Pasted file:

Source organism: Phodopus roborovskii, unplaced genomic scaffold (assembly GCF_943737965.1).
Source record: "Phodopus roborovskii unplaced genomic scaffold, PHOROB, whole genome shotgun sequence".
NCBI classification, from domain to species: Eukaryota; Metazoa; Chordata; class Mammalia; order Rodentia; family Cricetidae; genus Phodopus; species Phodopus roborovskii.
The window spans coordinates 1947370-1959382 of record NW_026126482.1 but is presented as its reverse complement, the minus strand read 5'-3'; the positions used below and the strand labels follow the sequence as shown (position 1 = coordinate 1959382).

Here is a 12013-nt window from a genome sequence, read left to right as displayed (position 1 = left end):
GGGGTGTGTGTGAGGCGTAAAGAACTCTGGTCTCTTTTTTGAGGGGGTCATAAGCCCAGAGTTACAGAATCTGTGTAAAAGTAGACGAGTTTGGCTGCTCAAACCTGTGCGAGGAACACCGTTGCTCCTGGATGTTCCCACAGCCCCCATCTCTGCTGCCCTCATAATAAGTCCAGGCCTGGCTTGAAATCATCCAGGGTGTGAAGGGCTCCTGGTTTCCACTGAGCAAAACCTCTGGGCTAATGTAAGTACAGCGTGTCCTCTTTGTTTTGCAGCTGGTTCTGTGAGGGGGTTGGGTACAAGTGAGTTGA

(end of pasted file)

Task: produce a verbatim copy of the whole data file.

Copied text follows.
Source organism: Phodopus roborovskii, unplaced genomic scaffold (assembly GCF_943737965.1).
Source record: "Phodopus roborovskii unplaced genomic scaffold, PHOROB, whole genome shotgun sequence".
NCBI classification, from domain to species: Eukaryota; Metazoa; Chordata; class Mammalia; order Rodentia; family Cricetidae; genus Phodopus; species Phodopus roborovskii.
The window spans coordinates 1947370-1959382 of record NW_026126482.1 but is presented as its reverse complement, the minus strand read 5'-3'; the positions used below and the strand labels follow the sequence as shown (position 1 = coordinate 1959382).

Here is a 12013-nt window from a genome sequence, read left to right as displayed (position 1 = left end):
GGGGTGTGTGTGAGGCGTAAAGAACTCTGGTCTCTTTTTTGAGGGGGTCATAAGCCCAGAGTTACAGAATCTGTGTAAAAGTAGACGAGTTTGGCTGCTCAAACCTGTGCGAGGAACACCGTTGCTCCTGGATGTTCCCACAGCCCCCATCTCTGCTGCCCTCATAATAAGTCCAGGCCTGGCTTGAAATCATCCAGGGTGTGAAGGGCTCCTGGTTTCCACTGAGCAAAACCTCTGGGCTAATGTAAGTACAGCGTGTCCTCTTTGTTTTGCAGCTGGTTCTGTGAGGGGGTTGGGTACAAGTGAGTTGA